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Nordstrom (JWN) - Get Free Report , which in recent retail history has been considered the gold standard among department store operators, may have emerged as an enticing target for either activist hedge funds or private equity firms.

The Seattle-based department store banner has seen its stock rapidly decline during the last six months from nearly $76 per share on Aug. 3 to a close on Tuesday of $49.16.

That's partly because the retailer has begun to feel the effects of declining traffic at malls and individual department stores, which was already affecting key competitors, as well as the general market selloff.

The decline in share price gives Nordstrom a market cap of nearly $9 billion and, when subtracting cash of about $800 million and adding in debt of $2.8 billion as of Oct. 31, an enterprise value of $11 billion.

That's a multiple of close to 6.5 times Nordstrom's projected adjusted Ebitda of about $1.7 billion, according to data provided by Bloomberg, for the fiscal year ending Jan. 31 -- already a fairly low valuation.

And that is before accounting for property and equipment estimated by the company to be valued at roughly $3.7 billion, according to a filing with the Security and Exchange Commission.

That makes Nordstrom's stock price an undervalued bargain. Add in a fairly unlevered balance sheet and real estate assets that could be monetized and you have a retailer vulnerable to activists, private equity bidders or both.

leveraged buyout of Nordstrom due to its real estate is not unimaginable, considering New York-based PE firm Sycamore Partners conducted such a transaction for Charlotte, N.C.-based department store banner Belk just last year.

Debt as a multiple of Ebitda of up to six times, and perhaps partly backed by real estate, could likely be found to finance an acquisition of Nordstrom. Activist involvement in a company where the founding family plays a large role is also not a barrier.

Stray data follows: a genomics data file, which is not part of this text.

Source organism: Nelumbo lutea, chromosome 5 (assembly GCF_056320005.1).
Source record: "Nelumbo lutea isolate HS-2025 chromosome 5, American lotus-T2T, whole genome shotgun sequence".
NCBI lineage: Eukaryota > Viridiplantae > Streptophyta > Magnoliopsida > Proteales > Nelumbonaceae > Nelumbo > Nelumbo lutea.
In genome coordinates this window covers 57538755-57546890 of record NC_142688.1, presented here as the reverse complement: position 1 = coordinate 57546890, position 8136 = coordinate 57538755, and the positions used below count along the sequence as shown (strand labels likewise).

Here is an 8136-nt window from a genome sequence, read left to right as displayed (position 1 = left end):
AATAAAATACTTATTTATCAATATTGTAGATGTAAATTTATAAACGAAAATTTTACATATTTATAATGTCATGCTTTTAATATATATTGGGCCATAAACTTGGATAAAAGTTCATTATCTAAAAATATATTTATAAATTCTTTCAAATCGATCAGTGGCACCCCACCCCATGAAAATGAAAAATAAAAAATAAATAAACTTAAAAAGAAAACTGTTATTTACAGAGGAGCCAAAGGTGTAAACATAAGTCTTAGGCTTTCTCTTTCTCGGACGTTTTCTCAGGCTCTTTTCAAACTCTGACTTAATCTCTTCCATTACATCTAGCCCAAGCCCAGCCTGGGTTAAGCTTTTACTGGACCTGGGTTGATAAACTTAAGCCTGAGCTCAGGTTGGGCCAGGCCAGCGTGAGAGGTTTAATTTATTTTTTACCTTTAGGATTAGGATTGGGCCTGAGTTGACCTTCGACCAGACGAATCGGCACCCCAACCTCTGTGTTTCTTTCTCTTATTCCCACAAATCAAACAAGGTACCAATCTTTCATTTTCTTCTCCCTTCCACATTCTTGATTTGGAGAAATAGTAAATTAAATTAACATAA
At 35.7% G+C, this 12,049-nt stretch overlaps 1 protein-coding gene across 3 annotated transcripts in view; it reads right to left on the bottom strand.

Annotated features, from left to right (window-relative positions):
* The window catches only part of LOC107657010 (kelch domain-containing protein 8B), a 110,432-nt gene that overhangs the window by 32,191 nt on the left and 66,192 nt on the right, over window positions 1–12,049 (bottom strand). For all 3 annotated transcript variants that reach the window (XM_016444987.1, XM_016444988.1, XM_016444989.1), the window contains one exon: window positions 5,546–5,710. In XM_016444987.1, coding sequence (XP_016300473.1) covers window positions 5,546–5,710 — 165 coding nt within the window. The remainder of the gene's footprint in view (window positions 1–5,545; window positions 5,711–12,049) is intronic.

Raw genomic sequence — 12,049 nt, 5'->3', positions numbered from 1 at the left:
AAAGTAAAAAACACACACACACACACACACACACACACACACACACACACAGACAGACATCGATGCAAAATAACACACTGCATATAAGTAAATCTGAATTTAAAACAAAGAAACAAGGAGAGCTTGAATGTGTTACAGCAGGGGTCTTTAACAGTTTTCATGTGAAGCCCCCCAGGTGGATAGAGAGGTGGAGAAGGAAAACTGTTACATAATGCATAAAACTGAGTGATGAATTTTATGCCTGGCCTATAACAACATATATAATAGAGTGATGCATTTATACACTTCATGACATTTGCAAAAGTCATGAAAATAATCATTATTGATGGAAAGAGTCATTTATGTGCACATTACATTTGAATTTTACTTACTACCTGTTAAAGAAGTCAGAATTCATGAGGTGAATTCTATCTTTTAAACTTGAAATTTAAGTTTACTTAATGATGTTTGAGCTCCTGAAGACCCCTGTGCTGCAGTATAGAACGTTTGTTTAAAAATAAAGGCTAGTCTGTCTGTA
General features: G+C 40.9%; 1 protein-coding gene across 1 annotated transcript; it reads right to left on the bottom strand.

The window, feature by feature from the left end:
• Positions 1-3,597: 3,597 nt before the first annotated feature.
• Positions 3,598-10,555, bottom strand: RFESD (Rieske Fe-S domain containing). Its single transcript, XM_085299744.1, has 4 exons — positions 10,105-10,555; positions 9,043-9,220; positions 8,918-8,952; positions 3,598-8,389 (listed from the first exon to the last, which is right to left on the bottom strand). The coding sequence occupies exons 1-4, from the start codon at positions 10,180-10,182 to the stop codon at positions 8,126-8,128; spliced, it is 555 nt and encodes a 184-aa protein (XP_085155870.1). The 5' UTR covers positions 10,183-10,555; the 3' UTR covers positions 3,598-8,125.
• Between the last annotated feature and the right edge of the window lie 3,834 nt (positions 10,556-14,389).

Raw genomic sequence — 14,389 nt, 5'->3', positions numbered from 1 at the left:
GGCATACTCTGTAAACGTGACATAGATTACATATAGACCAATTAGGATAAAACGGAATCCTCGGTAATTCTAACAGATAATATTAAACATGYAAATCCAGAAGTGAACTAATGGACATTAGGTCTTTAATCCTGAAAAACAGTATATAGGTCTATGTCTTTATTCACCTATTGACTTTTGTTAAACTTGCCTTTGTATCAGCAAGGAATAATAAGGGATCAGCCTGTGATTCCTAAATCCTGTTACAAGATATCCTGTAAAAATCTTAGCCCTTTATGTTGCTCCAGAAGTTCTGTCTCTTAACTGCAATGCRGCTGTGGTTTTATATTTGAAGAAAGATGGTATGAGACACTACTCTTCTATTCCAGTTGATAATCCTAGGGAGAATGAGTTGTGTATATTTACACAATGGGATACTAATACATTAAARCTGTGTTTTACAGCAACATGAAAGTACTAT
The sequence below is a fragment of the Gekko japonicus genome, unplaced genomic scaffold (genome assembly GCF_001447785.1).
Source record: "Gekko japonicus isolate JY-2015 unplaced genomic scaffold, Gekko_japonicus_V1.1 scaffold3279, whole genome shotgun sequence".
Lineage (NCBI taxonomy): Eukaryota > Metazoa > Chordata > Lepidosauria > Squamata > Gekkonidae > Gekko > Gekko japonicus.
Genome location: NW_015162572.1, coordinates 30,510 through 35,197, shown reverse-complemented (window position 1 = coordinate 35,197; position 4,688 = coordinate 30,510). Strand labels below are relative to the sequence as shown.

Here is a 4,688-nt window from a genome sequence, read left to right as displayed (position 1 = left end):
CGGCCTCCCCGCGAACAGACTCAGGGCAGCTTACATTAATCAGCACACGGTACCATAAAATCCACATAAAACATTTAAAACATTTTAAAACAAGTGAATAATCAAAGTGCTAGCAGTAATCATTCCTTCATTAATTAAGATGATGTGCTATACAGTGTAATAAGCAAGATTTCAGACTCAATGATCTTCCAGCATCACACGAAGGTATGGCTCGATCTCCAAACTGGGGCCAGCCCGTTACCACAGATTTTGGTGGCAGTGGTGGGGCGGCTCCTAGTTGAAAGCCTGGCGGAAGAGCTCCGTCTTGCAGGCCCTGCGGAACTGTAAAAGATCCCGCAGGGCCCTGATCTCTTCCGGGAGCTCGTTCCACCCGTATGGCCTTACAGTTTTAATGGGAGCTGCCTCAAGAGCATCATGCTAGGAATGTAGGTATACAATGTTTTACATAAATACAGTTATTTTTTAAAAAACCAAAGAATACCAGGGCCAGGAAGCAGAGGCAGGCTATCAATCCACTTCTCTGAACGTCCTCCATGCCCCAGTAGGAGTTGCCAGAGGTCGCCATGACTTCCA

Dillard's (DDS) - Get Free Report , the family-controlled retailer based in Little Rock, Ark., has attracted activists twice, most recently by San Francisco-based firm Marcato Capital Management in 2014 and a tag team of New York-based activist investors Barington Capital Group and Clinton Group in 2007.

The moves came despite the fact that through W.D. Co. the Dillard family owns more than 99% of the company's Class B shares. W.D. Co. is controlled by Alex, Mike and William Dillard. The owners of Class B shares are entitled to elect two-thirds of the board of directors.

Cincinnati-based Macy's (M) - Get Free Report , the largest of the department store chains, is also not immune to activists agitating for it to monetize real estate in order to return money to shareholders. The company was targeted last year by New York-based activist hedge fund Starboard Value.

Aside from the valuable real estate and despite the decline of American department stores, Nordstrom has taken proactive steps in recent years towards ensuring its survival, such as expanding its off-price chain Nordstrom Rack and acquiring popular e-commerce destinations.

Consolidation in the space instigated by Hudson's Bay Co.'s (HBAYF) Chief Executive Richard Baker has shown how such companies can make billions off of real estate.

Through his investment vehicle, New York-based NRDC Equity Partners, Baker acquired Lord & Taylor in 2006 from Macy's, which was formed as the result of a merger between Federated Department Stores and May Department Stores. Baker went on to acquire the Toronto-based Canadian department store chain Hudson's Bay Co. in 2008 and merge it with Lord & Taylor before taking the newly combined company public.

In addition, Hudson's Bay sold the leases of its troubled subsidiary Zellers to Target (TGT) - Get Free Report for $1.8 billion in 2011, according to previous reports, further enriching the company. Luxury retailer Saks was added for $2.9 billion in 2013, and that was followed by a sale-leaseback deal for Hudson Bay's flagship store in Toronto that alone reaped hundreds of millions of dollars in 2014.